An Introduction to California Environmental Agencies
California has many natural resource agencies that are responsible for protection the public health. As a result, many businesses in California have processes and/or equipment that are subject to environmental regulations. The requirements can be complex and subject to frequent changes. The following is a list of California environmental agencies and California natural resource agencies your businesses might be required to comply with.
Depending on where you live, this California environmental agency is usually the local fire authority or county health department. You can look up the UPA for your business here. UPAs have jurisdiction over seven programs in California, they are:
- Aboveground Petroleum Storage Act (APSA) Program
- Area Plans for Hazardous Materials Emergencies
- California Accidental Release Prevention (CalARP) Program
- Hazardous Materials Release Response Plans and Inventories (Business Plans)
- Hazardous Material Management Plan (HMMP) and Hazardous Material Inventory Statements (HMIS) (California Fire Code)
- Hazardous Waste Generator and Onsite Hazardous Waste Treatment (tiered permitting) Programs
- Underground Storage Tank Program
- In addition, some CUPAs also regulate Medical Waste
If you have hazardous materials in disclosable quantities, any amount of hazardous waste, an underground storage tank, above ground petroleum storage and possibly medical waste, you are going to be regulated and inspected by your local UPA. UPAs do not create their own environmental programs. Their responsibilities are delegated from other state agencies, including the State Water Resource Control Board, the Department of Toxic Substances Control, Governor’s Office of Emergency Services, CAL FIRE and the CalEPA.
Mobile sources, such as cars, trucks and portable equipment are regulated at the state level by the Air Resources Board (ARB). So, if your business operates on-road diesel or off-road diesel equipment or portable diesel equipment that has a potential to emit air contaminants, you are obligated to with various regulations created and enforced by this California environmental agency. Enforcement of Air Resources Board on-road diesel regulations often occurs at truck stops. In addition, law enforcement officers have the authority to pull over commercial trucks for inspection without probable cause. The ARB also regulates off-road diesel-powered equipment over 25 HP and portable equipment with more than 50 HP. However, local air districts often enforce these regulations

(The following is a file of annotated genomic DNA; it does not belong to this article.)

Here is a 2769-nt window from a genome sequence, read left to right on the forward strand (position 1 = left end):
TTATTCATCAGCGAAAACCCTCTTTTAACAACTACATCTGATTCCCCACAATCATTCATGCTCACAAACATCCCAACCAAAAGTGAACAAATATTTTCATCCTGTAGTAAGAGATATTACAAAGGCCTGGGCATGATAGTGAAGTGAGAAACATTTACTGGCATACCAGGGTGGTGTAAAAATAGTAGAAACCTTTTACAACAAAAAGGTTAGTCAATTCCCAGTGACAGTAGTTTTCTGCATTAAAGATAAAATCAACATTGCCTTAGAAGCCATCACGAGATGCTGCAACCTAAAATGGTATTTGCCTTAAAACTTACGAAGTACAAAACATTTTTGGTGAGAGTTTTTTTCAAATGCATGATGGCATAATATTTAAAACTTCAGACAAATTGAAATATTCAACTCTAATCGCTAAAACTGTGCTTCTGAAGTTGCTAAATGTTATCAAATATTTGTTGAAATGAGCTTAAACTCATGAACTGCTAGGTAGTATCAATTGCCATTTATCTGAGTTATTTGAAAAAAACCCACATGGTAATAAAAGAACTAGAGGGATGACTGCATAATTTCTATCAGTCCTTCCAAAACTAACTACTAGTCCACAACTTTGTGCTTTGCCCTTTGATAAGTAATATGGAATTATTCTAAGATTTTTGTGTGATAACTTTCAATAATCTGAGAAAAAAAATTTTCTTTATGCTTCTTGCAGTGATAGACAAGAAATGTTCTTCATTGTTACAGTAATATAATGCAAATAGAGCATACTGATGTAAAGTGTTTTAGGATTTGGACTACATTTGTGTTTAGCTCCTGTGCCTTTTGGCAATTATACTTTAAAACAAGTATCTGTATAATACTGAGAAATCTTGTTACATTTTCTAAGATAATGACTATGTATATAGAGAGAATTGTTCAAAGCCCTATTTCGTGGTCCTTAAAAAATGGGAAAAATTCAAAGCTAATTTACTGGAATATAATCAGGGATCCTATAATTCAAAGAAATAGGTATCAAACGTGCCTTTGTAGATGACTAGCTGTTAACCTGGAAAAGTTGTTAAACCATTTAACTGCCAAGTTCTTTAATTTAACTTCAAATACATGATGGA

Local air districts are the California environmental agencies responsible for both regulation and enforcement of stationary air pollution sources. Air pollution control districts in California are divided by “air basins.” This means a land area that has geographic characteristics and experiences climate conditions that confine air pollution to that land area. On the other hand, the ARB is responsible for mobile sources that can move anywhere in the state. Air districts are responsible for stationary equipment that pollutes the immediate area that the air district has jurisdiction over.
So, if you operate a gasoline fueling site, boilers, [glossary]stationary diesel-powered generators[/glossary], gas turbines, apply coatings (paints) or adhesives, run a dry cleaner, have a solvent parts washer or any one of a long list of stationary activities, you can expect a visit from your local air pollution control district inspector.
Stormwater enforcement is increasing in California, particularly for facilities that are subject to local CUPA enforcement. Determining jurisdictional control of storm water requirements can be difficult. On one hand if a facility conducts any one of 10 federally defined categories of industrial activities. Your facility is subject to the Industrial General Permit and must apply for coverage. On the other hand, if you do not conduct any of the federally defined categories of industrial activities, but you conduct any one of the these activities, your site is probably regulated by a municipal permit that will require you to implement a minimum set of standards and practices.
There are several other California environmental agencies that you may encounter: The Department of Toxic Substances Control, Department of Pesticide Regulation and your Regional Water Quality Control Board.